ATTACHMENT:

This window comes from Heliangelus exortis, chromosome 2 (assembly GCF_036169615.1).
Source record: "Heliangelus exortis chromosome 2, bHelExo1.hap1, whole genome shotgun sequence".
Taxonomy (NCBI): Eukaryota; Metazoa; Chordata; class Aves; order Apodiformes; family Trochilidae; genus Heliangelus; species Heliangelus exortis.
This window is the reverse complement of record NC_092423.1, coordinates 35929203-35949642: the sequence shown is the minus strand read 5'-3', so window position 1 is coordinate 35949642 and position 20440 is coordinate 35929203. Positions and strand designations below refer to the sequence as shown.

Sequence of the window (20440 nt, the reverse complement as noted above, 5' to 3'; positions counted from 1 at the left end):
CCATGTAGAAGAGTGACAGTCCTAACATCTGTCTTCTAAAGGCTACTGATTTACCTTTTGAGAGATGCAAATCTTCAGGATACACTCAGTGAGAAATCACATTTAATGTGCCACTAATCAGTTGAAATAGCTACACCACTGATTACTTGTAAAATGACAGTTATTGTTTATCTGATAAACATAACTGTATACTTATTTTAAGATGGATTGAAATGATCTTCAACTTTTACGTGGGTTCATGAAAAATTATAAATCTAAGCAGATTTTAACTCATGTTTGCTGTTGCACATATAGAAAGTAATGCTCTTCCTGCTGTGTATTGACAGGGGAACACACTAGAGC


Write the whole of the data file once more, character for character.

This window comes from Heliangelus exortis, chromosome 2 (assembly GCF_036169615.1).
Source record: "Heliangelus exortis chromosome 2, bHelExo1.hap1, whole genome shotgun sequence".
Taxonomy (NCBI): Eukaryota; Metazoa; Chordata; class Aves; order Apodiformes; family Trochilidae; genus Heliangelus; species Heliangelus exortis.
This window is the reverse complement of record NC_092423.1, coordinates 35929203-35949642: the sequence shown is the minus strand read 5'-3', so window position 1 is coordinate 35949642 and position 20440 is coordinate 35929203. Positions and strand designations below refer to the sequence as shown.

Sequence of the window (20440 nt, the reverse complement as noted above, 5' to 3'; positions counted from 1 at the left end):
CCATGTAGAAGAGTGACAGTCCTAACATCTGTCTTCTAAAGGCTACTGATTTACCTTTTGAGAGATGCAAATCTTCAGGATACACTCAGTGAGAAATCACATTTAATGTGCCACTAATCAGTTGAAATAGCTACACCACTGATTACTTGTAAAATGACAGTTATTGTTTATCTGATAAACATAACTGTATACTTATTTTAAGATGGATTGAAATGATCTTCAACTTTTACGTGGGTTCATGAAAAATTATAAATCTAAGCAGATTTTAACTCATGTTTGCTGTTGCACATATAGAAAGTAATGCTCTTCCTGCTGTGTATTGACAGGGGAACACACTAGAGC